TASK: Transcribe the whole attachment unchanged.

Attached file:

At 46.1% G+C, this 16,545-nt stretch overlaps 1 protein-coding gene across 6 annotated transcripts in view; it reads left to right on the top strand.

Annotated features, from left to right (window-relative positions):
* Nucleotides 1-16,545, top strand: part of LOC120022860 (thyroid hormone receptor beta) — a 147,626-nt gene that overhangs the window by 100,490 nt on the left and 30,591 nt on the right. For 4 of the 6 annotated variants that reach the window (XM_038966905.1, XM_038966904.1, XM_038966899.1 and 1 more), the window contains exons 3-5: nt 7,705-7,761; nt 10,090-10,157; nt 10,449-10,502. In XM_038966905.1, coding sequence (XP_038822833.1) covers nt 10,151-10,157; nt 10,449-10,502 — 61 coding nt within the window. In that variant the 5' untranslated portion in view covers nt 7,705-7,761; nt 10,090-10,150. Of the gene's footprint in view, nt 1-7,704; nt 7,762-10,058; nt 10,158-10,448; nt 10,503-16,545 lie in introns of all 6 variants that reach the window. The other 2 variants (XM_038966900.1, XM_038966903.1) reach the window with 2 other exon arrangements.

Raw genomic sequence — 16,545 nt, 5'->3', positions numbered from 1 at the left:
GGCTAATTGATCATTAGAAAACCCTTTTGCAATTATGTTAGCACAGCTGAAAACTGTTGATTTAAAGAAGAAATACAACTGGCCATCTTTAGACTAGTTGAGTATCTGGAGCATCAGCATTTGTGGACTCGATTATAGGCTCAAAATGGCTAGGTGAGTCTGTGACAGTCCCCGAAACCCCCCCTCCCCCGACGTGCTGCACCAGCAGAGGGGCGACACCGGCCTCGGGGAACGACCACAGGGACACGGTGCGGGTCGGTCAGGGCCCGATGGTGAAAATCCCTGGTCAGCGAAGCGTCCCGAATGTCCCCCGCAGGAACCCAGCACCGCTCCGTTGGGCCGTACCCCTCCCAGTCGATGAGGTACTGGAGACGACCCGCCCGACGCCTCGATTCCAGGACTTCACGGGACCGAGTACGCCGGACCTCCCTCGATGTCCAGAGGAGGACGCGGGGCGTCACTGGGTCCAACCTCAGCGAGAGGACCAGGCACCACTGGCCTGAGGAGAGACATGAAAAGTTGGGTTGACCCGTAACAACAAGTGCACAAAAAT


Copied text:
At 46.1% G+C, this 16,545-nt stretch overlaps 1 protein-coding gene across 6 annotated transcripts in view; it reads left to right on the top strand.

Annotated features, from left to right (window-relative positions):
* Nucleotides 1-16,545, top strand: part of LOC120022860 (thyroid hormone receptor beta) — a 147,626-nt gene that overhangs the window by 100,490 nt on the left and 30,591 nt on the right. For 4 of the 6 annotated variants that reach the window (XM_038966905.1, XM_038966904.1, XM_038966899.1 and 1 more), the window contains exons 3-5: nt 7,705-7,761; nt 10,090-10,157; nt 10,449-10,502. In XM_038966905.1, coding sequence (XP_038822833.1) covers nt 10,151-10,157; nt 10,449-10,502 — 61 coding nt within the window. In that variant the 5' untranslated portion in view covers nt 7,705-7,761; nt 10,090-10,150. Of the gene's footprint in view, nt 1-7,704; nt 7,762-10,058; nt 10,158-10,448; nt 10,503-16,545 lie in introns of all 6 variants that reach the window. The other 2 variants (XM_038966900.1, XM_038966903.1) reach the window with 2 other exon arrangements.

Raw genomic sequence — 16,545 nt, 5'->3', positions numbered from 1 at the left:
GGCTAATTGATCATTAGAAAACCCTTTTGCAATTATGTTAGCACAGCTGAAAACTGTTGATTTAAAGAAGAAATACAACTGGCCATCTTTAGACTAGTTGAGTATCTGGAGCATCAGCATTTGTGGACTCGATTATAGGCTCAAAATGGCTAGGTGAGTCTGTGACAGTCCCCGAAACCCCCCCTCCCCCGACGTGCTGCACCAGCAGAGGGGCGACACCGGCCTCGGGGAACGACCACAGGGACACGGTGCGGGTCGGTCAGGGCCCGATGGTGAAAATCCCTGGTCAGCGAAGCGTCCCGAATGTCCCCCGCAGGAACCCAGCACCGCTCCGTTGGGCCGTACCCCTCCCAGTCGATGAGGTACTGGAGACGACCCGCCCGACGCCTCGATTCCAGGACTTCACGGGACCGAGTACGCCGGACCTCCCTCGATGTCCAGAGGAGGACGCGGGGCGTCACTGGGTCCAACCTCAGCGAGAGGACCAGGCACCACTGGCCTGAGGAGAGACATGAAAAGTTGGGTTGACCCGTAACAACAAGTGCACAAAAAT